Hello Friends and Family,

1982 - HI, O’ahu

Link to this year's index by clicking here.

Friends suggested that I check out the Kahala neighborhood during my limited time on O’ahu. If you access Wikipedia now, it says "Kāhala, is a neighborhood in Honolulu, Hawaii. Kahala contains a large concentration of expensive real estate and beachfront properties, which include some of the most expensive in the entire state. Kahala consists of approximately 1,200 homes. The neighborhood is considered a “Cinderella story” because it went from farmland to one of the nicest neighborhoods on Oahu."

By the way, if you are a fan of any of the Hawai’i-based TV shows (such as 'Hawaii Five-0", "Magnum, P.I.", or "NCIS: Hawai’i") and the action is in a posh neighborhood with large estates, they are probably filming in Kahala.

Since I did not have an invitation to one of those expensive and exclusive properties, I had to settle with visiting the Kahala Hilton Hotel (now the Kahala Hotel & Resort).

At the time of my visit, the hotel was lavishly decorated — just look at that chandelier! And the furnishings. It's like visiting Buckingham Palace. I expect that has probably not changed other than to get even finer.

One of the trademarks of the fancy hotels in Hawai’i is the extravagant use of tropical flowers such as this huge spray of orchids...

...and this orchid wall. So nice.

The hotel property impressed me greatly because of the water-scape — water almost touching the buildings. People staying in the ground-level units could step through their sliding glass doors and would be ready to dip their feet into the water.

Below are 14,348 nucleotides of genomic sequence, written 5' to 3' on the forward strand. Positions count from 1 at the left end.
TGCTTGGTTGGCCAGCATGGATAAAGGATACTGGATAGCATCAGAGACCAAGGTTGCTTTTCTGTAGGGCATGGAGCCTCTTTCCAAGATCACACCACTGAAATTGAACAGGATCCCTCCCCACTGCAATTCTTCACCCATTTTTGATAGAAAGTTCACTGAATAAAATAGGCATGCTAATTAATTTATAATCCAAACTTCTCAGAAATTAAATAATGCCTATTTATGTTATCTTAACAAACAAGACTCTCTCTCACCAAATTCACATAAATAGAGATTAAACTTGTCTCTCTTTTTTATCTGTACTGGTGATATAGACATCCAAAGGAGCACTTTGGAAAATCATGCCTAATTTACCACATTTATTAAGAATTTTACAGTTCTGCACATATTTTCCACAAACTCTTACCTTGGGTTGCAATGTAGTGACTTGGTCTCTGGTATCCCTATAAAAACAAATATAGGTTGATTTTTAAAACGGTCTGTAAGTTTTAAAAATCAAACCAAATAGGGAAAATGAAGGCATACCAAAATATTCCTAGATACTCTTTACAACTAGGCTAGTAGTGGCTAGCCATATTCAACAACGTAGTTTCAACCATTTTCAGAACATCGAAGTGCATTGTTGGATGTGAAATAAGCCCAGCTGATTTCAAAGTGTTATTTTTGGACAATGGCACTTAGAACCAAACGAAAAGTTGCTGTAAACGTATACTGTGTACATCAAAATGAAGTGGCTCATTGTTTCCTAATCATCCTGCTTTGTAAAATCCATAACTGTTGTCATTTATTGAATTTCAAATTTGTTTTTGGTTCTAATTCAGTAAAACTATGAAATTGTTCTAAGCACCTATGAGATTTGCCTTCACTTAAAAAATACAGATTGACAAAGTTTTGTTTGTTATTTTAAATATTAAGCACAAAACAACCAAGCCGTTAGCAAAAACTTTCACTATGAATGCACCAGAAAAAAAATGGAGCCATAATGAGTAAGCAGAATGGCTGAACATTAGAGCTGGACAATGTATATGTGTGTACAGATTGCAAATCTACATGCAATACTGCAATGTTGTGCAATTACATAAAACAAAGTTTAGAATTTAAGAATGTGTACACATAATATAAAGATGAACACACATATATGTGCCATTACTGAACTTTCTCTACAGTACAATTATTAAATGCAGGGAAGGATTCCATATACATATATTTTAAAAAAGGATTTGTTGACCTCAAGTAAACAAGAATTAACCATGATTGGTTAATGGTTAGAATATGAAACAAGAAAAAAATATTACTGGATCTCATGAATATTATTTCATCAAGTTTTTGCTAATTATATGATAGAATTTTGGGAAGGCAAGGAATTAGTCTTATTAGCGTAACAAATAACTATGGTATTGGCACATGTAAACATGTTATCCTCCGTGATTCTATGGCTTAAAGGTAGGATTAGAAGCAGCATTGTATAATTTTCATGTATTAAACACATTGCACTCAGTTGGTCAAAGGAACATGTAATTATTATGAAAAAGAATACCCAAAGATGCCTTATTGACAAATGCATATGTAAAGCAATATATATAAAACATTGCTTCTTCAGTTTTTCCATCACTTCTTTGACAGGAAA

But the big surprise was that the ponds was shared by dolphins! They were trained to entertain the guests with regular performances.

Both then and now, guests could sign up to swim with the dolphins. Now an independent company (not the hotel) handles that operation (I'm guessing the potential liability of guest injuries prompted the change). Note that if you would like to meet a dolphin up close and personal, be prepared to shell out $329 for 35 minutes of that fun.

In addition to dolphins, they had penguins waddling as penguins do.

But also, there were huge green sea turtles in the lagoon. Did you know that Green Sea Turtles were once a food source for Native Hawaiians. The meat, viscera, and eggs supplemented the more common food sources like fish, birds, shellfish, coconuts, breadfruit and taro. Native Hawaiians valued the adult female turtle as a delicacy because of its high amount of green body fat. The turtles are now protected under the Endangered Species Act.

The water-scaping extended to some cute little waterfalls. I would guess they are still around.

The beach area for the hotel is incredible. Today, I discovered that barges of sand from Moloka’i were shipped over to create the beach. Small peninsulas were added on each end to minimize sand erosion. These lucky folks seemed to have the resulting bay to themselves.

In case you're interested, you too could stay in a room with a lanai overlooking the Dolphin Lagoon for only $902 per night for two people — includes breakfast.

Life is good.

B. David

P. S., All photos and text © B. David Cathell Photography, Inc. — www.bdavidcathell.com